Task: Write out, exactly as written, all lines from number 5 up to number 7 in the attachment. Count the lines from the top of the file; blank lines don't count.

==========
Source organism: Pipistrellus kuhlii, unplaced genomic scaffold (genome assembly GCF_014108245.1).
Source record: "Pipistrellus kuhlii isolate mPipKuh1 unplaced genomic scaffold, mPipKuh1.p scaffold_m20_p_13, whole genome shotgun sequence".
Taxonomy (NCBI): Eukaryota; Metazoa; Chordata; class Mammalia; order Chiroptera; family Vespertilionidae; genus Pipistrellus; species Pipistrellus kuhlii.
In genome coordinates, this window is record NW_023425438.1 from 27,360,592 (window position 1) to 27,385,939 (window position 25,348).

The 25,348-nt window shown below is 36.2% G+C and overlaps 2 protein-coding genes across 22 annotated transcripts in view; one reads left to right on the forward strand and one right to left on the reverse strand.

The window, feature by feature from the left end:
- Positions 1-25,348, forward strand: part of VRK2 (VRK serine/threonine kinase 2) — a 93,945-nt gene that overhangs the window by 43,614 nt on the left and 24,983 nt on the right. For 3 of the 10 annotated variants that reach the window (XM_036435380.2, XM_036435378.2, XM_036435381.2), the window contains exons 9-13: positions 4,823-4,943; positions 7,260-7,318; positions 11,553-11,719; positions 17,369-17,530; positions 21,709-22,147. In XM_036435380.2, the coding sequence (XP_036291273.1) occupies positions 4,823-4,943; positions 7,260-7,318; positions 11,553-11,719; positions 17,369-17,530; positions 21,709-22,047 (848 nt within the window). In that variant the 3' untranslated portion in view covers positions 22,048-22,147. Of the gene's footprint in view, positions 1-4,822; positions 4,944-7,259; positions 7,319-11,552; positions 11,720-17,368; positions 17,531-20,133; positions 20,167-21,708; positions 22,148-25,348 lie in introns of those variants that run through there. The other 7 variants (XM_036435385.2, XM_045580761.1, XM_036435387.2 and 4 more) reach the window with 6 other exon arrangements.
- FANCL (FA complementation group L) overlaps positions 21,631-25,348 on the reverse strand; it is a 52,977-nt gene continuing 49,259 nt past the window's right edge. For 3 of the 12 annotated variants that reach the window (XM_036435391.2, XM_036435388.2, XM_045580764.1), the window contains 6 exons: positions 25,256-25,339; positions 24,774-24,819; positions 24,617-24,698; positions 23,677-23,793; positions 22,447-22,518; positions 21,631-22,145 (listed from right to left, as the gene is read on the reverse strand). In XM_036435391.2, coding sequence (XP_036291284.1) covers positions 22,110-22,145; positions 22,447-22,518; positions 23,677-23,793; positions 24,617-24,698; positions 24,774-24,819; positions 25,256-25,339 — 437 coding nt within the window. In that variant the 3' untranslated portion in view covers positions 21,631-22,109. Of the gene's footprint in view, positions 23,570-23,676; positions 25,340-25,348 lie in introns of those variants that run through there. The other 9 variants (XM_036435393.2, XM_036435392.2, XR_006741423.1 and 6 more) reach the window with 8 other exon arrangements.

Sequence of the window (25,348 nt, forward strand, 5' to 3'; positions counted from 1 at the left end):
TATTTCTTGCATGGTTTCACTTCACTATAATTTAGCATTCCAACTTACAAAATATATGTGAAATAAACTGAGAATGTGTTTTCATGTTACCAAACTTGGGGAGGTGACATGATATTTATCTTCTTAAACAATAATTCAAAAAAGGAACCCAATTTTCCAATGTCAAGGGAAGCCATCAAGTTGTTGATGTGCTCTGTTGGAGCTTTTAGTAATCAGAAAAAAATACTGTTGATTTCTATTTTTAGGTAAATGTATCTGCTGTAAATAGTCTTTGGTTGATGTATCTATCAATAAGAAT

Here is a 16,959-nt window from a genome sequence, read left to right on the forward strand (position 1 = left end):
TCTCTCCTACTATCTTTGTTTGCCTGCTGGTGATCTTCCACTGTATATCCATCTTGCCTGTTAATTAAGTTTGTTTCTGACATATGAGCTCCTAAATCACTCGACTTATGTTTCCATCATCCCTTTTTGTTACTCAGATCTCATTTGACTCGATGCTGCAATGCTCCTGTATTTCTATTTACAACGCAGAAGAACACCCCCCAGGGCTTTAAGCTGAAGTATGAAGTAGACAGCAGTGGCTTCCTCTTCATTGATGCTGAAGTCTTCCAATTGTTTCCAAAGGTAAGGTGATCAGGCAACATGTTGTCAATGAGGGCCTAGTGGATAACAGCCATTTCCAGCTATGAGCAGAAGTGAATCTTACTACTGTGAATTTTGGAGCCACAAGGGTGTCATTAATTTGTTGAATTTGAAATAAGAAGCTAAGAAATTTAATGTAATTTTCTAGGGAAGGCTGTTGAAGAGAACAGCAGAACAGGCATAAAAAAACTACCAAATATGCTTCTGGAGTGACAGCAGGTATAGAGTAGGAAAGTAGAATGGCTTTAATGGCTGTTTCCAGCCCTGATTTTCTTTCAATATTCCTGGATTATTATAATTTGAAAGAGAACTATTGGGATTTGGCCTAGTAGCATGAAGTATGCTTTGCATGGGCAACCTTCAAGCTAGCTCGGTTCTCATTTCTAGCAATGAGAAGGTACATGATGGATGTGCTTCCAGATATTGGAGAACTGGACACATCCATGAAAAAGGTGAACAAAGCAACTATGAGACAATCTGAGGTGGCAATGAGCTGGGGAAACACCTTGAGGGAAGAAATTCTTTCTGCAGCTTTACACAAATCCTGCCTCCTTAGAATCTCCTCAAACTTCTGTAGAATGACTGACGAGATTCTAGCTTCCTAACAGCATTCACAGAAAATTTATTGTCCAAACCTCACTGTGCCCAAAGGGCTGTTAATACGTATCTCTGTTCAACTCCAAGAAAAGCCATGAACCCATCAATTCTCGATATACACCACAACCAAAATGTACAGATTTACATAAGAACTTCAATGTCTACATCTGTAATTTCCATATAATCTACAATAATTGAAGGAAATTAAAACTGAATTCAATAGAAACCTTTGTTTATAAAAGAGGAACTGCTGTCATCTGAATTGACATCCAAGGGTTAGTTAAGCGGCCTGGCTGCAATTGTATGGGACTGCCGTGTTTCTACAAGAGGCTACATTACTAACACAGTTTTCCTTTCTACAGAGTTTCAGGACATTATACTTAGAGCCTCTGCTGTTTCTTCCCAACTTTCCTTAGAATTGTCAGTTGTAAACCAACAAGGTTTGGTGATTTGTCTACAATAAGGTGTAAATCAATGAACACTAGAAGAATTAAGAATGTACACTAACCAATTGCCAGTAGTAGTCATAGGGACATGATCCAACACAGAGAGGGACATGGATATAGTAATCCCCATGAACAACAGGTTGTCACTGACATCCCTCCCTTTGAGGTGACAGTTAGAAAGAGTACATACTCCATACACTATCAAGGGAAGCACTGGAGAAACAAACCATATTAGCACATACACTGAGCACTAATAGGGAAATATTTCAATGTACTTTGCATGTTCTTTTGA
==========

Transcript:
The 25,348-nt window shown below is 36.2% G+C and overlaps 2 protein-coding genes across 22 annotated transcripts in view; one reads left to right on the forward strand and one right to left on the reverse strand.

The window, feature by feature from the left end:
- Positions 1-25,348, forward strand: part of VRK2 (VRK serine/threonine kinase 2) — a 93,945-nt gene that overhangs the window by 43,614 nt on the left and 24,983 nt on the right. For 3 of the 10 annotated variants that reach the window (XM_036435380.2, XM_036435378.2, XM_036435381.2), the window contains exons 9-13: positions 4,823-4,943; positions 7,260-7,318; positions 11,553-11,719; positions 17,369-17,530; positions 21,709-22,147. In XM_036435380.2, the coding sequence (XP_036291273.1) occupies positions 4,823-4,943; positions 7,260-7,318; positions 11,553-11,719; positions 17,369-17,530; positions 21,709-22,047 (848 nt within the window). In that variant the 3' untranslated portion in view covers positions 22,048-22,147. Of the gene's footprint in view, positions 1-4,822; positions 4,944-7,259; positions 7,319-11,552; positions 11,720-17,368; positions 17,531-20,133; positions 20,167-21,708; positions 22,148-25,348 lie in introns of those variants that run through there. The other 7 variants (XM_036435385.2, XM_045580761.1, XM_036435387.2 and 4 more) reach the window with 6 other exon arrangements.